Awaiting a Grandson

I wrote this to my son Matt (who taught me about bandages, patience, and love) on his thirty-third birthday (1-14-2003) and who was awaiting the birth of his first child, a boy. That child, who is now nearly as tall as me—who can clean a fish, shoot a basket, and draw not only a cow but renders amazing dragons—is turning twelve in a wink and a smile.

There are useful things in life to teach a son—some taught by a father, some by a mother, some by others, and the rest learned by experience. Tradition once determined who taught what, and, traditions have changed.

Some things taught by a father perhaps:
To snap his fingers, whistle, and wink.
To shake hands, high-five, and bear hug.
To leave a dog alone that is sleeping or eating.
To not eat the cat’s food.
How to throw a ball, swing a bat, shoot a basket, sink a putt.
To not leave tools in the driveway, in the garden, or in the rain.
How to build a fire. And split wood. And put up a tent.
How to bait a hook and catch a fish—and how to clean it too.
How to paint a fence, hammer a nail, saw a board, mow a lawn.
How to tie his shoes, pedal a bike, ride a horse, drive a car.
How to read a map, put in oil, change a tire, put on chains.
To plant a garden with carrots and tomatoes and basil and lovely fragrant sweet peas.

And from a mother perhaps (actually, my father taught me many of these):
To brush his teeth up and down. To wash his hands and wipe his feet.
To make his bed, wash the dishes, sweep the floor. To set the table, with napkins.
To pop popcorn and make spaghetti and bake Toll House cookies.
To sew a button and iron a shirt. To wash a load of clothes.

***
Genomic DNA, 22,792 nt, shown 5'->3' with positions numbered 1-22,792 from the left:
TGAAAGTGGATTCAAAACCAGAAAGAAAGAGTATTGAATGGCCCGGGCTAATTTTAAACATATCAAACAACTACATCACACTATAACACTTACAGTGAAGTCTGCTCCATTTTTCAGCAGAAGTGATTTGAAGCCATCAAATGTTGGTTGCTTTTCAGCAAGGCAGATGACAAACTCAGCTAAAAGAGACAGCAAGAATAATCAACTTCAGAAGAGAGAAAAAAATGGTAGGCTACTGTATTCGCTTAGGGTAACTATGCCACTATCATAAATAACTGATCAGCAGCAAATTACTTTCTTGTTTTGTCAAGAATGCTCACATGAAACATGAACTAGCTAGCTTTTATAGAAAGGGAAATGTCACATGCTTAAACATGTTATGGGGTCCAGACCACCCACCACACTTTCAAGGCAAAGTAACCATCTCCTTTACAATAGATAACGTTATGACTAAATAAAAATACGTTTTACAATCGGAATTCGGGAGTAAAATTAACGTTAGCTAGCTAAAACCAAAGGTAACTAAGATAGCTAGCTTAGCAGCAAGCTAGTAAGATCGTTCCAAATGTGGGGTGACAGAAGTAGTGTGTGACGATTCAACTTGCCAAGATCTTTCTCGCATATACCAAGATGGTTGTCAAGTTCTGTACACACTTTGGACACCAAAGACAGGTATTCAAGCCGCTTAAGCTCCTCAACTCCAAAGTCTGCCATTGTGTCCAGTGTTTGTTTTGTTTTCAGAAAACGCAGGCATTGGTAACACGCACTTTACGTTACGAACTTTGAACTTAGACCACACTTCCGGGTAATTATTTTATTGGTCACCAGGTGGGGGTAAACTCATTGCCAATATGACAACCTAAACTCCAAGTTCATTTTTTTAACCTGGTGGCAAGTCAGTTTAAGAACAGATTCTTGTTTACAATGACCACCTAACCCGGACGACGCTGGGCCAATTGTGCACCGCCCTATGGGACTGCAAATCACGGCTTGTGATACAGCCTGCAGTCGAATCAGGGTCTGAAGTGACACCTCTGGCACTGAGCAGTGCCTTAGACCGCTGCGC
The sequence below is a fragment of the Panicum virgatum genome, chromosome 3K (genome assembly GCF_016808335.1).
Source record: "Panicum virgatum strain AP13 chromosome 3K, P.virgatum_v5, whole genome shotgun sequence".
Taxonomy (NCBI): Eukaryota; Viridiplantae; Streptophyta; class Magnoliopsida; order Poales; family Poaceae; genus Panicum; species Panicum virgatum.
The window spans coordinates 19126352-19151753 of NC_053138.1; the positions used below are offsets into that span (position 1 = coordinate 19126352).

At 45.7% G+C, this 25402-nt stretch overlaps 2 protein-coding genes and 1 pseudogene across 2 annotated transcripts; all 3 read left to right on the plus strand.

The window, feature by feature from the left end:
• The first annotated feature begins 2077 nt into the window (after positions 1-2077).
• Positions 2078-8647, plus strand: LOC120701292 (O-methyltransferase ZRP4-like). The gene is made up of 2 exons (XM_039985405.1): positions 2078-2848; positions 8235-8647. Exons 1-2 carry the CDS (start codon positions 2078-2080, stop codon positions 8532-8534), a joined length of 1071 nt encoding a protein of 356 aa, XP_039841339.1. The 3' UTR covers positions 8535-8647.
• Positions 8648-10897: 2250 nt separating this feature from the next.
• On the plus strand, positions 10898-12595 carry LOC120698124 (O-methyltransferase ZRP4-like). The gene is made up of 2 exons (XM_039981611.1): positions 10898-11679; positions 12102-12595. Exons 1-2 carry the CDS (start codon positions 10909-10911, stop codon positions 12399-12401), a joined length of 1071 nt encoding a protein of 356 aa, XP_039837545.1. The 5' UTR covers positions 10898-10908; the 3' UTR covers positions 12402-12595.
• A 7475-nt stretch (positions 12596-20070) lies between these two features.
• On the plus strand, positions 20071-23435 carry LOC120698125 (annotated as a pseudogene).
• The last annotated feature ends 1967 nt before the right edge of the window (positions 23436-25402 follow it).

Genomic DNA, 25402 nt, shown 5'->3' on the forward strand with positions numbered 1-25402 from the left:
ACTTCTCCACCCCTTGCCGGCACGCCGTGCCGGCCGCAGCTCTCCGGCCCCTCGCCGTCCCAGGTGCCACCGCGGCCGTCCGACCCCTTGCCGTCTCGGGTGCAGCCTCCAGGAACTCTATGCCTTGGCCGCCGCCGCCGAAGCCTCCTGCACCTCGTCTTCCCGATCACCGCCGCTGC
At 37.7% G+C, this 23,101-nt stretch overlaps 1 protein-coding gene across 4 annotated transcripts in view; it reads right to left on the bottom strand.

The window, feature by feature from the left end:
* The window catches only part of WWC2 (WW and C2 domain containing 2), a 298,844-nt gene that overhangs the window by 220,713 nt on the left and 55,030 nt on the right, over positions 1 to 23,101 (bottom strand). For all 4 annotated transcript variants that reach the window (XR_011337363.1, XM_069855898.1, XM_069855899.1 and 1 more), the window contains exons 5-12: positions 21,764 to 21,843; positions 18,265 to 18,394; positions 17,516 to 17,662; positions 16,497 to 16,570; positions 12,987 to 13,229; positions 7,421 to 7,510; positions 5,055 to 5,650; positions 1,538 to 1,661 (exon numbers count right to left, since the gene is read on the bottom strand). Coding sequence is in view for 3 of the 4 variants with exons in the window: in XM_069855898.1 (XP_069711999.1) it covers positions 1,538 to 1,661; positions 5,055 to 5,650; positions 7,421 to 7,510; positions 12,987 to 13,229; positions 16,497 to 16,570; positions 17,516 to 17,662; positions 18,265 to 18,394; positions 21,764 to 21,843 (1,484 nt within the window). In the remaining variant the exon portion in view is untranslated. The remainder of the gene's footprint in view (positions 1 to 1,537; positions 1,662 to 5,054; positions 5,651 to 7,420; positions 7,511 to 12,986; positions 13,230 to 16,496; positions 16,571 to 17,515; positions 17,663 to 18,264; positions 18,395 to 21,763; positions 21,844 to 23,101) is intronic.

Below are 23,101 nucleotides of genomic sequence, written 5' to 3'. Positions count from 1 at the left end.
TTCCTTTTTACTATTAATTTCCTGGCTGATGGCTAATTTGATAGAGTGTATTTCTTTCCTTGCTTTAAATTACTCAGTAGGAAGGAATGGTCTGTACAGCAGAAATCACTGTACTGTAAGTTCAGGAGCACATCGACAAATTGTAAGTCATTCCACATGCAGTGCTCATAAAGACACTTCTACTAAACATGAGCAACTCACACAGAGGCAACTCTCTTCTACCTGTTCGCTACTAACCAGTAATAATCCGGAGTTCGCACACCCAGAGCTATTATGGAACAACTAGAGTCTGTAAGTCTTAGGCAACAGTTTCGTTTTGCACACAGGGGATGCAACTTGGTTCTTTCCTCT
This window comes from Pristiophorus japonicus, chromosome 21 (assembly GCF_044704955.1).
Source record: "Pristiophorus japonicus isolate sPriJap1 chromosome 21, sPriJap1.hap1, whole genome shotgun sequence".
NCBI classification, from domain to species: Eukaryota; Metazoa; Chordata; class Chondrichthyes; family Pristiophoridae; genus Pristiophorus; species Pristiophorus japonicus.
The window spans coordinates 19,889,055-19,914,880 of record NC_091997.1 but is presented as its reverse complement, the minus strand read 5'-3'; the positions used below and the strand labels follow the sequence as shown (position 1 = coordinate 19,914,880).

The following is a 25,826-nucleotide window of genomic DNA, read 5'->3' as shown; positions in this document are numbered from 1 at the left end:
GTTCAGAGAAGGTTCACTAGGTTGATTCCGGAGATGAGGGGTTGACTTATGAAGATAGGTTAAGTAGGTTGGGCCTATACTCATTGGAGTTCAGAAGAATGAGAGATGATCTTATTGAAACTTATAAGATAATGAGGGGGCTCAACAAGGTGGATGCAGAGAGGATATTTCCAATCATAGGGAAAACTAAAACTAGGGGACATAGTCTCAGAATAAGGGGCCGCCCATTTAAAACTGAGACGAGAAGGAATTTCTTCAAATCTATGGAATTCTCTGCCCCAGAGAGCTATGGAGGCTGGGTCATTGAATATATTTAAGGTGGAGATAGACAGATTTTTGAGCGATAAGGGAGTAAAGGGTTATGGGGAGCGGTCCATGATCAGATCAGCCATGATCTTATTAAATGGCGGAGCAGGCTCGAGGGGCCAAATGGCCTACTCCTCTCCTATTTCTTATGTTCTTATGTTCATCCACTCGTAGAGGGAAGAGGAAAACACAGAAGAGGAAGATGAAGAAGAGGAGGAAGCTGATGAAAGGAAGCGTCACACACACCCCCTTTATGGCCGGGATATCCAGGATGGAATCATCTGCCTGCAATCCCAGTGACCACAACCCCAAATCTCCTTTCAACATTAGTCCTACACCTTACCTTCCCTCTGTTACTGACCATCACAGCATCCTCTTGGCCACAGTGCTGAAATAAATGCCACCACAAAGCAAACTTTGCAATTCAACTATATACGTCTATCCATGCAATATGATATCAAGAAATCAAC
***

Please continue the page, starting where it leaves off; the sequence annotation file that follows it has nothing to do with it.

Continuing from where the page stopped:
How to tell time and balance a checkbook. To write a thank you note.
To use a Kleenex and not his sleeve.
A clean T-shirt is not formal attire.
How to draw a cow, shoot a camera, fold a crane.
Ladybugs aren’t mammals.
How to kiss a girl and how to slow dance. About birth, and birth control.
To say a prayer, sing a song, make a wish.
To smell the roses, to count the ants, to watch the stars. To notice the beauty of the moon.

And some things he’ll have to learn on his own, most the hard way:
Going to bed with gum in his mouth is bad for his hair.
To not put marbles, pennies, or Legos up his nose.
To not eat sand or yellow snow.
To not wander away at the zoo, at the ocean, or in the city.
Vacuuming water out of the toilet is not a good idea.
Putting tweezers in an electrical outlet is a bad idea.
He’ll get in trouble with his teachers when the dog eats his homework.
His first girlfriend may break his heart; his second one too. And, he’ll be okay.
Bees sting. Cats scratch. Dogs bite.
Mice, hamsters, turtles, and goldfish die.
To not dig up his buried pets a month later to see what they look like.
John Henry died, people we love die, we die. But not our souls; our souls don’t die.

Matt, Catherine, Jon

Matt, Catherine, Jon

Matt, you and your brother learned all this growing up, and these are the things your son will learn, and so much more. He’ll be as lucky to have you as a father as I am to have you and Jon as my sons. I love you, Mom

Catherine Sevenau

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  1. Beautiful, beyond beautiful. Simple truth. I smiled. I teared. I loved this post and loved picturing you and Matt and Satchel and Jon. Love, Carole

    • Hi Carole, I loved this piece too. It was their growing up. It was also the first thing I had published. The Index Tribune put it in the paper for me (in the obit section of all places) and I received a couple of lovely notes about it. Thank you for yours.

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